It's Not Always Good to Answer Every Question

Mike Camp
Posted: 12/13/2011

At some point in our lives we start to believe that saying "I don’t know" to a question is a bad thing. Whether we are in a classroom or a meeting, we are expected to provide answers when being asked questions. Right? One thing in which Sam Walton was extremely good was allowing the people around him to take the lead and answer the questions too.

Most of us have been in a classroom or meeting with people who think they know everything and tend to talk more than others. Some people view this type person as outgoing or confident, and may even consider this person to be an expert. Sometimes this perception couldn’t be further from the truth. Some people choose to respond to everything during meetings—even if they don’t know much about the topic— to give the appearance of being smart. When people take over conversations or meetings, it’s not always because they are smart; it could be a sign they lack confidence. I want to be clear that it isn’t a bad thing to share your opinions; it only becomes a bad thing when you don’t take time to listen to the opinions of others.

As I struggled to define my leadership style in my early years, my father shared his thoughts with me about what it takes to be a great leader. As a new assistant manager, I had the "right here, right now" attitude and tried to solve everything myself. My father said, "Listen twice as much as you speak, if you truly want to find the answer." His statement seems to be pretty logical advice; right?

Some leaders believe that being in charge means they should be the first to respond or be the first to develop the ‘cure’ for the ailment. As leaders, we are absolutely expected to resolve issues; yet, there is no handbook anywhere that says the leader MUST develop the cure alone. So why do some leaders feel they can be the only one to answer the questions?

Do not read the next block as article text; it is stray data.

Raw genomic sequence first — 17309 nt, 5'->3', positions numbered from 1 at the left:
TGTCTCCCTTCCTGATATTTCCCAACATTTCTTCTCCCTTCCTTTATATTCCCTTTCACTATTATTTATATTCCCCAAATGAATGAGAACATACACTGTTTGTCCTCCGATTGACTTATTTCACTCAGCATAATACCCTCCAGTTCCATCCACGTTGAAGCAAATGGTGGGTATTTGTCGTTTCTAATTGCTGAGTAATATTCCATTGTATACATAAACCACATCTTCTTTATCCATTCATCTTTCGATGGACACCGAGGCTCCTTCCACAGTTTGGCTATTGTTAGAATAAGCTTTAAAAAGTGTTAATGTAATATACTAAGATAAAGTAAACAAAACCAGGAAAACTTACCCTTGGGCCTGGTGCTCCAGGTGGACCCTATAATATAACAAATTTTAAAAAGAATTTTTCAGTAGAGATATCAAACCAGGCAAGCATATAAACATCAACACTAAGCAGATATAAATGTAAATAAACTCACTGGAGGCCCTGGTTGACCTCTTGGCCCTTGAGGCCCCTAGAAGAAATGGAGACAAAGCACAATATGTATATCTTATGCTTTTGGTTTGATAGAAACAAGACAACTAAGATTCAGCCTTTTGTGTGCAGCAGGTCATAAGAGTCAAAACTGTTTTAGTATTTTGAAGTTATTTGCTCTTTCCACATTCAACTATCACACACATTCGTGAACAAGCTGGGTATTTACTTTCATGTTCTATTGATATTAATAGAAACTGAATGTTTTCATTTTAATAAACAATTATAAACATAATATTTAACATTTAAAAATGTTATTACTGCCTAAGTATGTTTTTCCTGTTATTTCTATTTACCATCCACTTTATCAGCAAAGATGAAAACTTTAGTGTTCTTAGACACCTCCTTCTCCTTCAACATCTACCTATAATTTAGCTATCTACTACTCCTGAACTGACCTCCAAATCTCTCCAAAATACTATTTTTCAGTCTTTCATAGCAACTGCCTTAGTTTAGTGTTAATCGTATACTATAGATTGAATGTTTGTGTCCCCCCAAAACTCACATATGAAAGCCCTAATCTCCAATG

Tony Dungy once stated, "When we find people who truly know more than us about a certain topic, it’s a great idea to ask questions and allow them to talk." Allowing others to talk about something or provide the answers is not only good for their growth, but your growth too.

If people on your team choose to remain silent during meetings, it doesn’t mean they have nothing to say. There may be a personal reason why they choose not to speak up or maybe they don’t feel comfortable doing so in a group. As a leader, you should know the personalities of your team members and find ways to highlight each of their unique skill sets. Some people view a leader’s silence or reservation in answering a question as a sign of weakness. In actuality, not responding and allowing others to speak takes courage. Anyone can blurt out responses or share their opinions, but it takes a true leader to sit back and listen to others’ input before reacting.

Remember—how you respond to others within your organization will determine how you are viewed as a leader.
Do you want to be viewed as a know-it-all who doesn’t take the time to listen to people around you? Do you want others to think you only speak to hear your own voice? Being an active listener is an acquired skill set. Being able to hear a question or issue, and allowing others to share their opinions before you respond, is the mastering of this skill set. The challenge for today’s leaders is to surround themselves with great people and motivate them so they will also grow and develop into the leaders of tomorrow.

So, when given the opportunity to answer a question, will you show the courage to not respond so quickly and allow others to speak up?

Mike Camp
Posted: 12/13/2011

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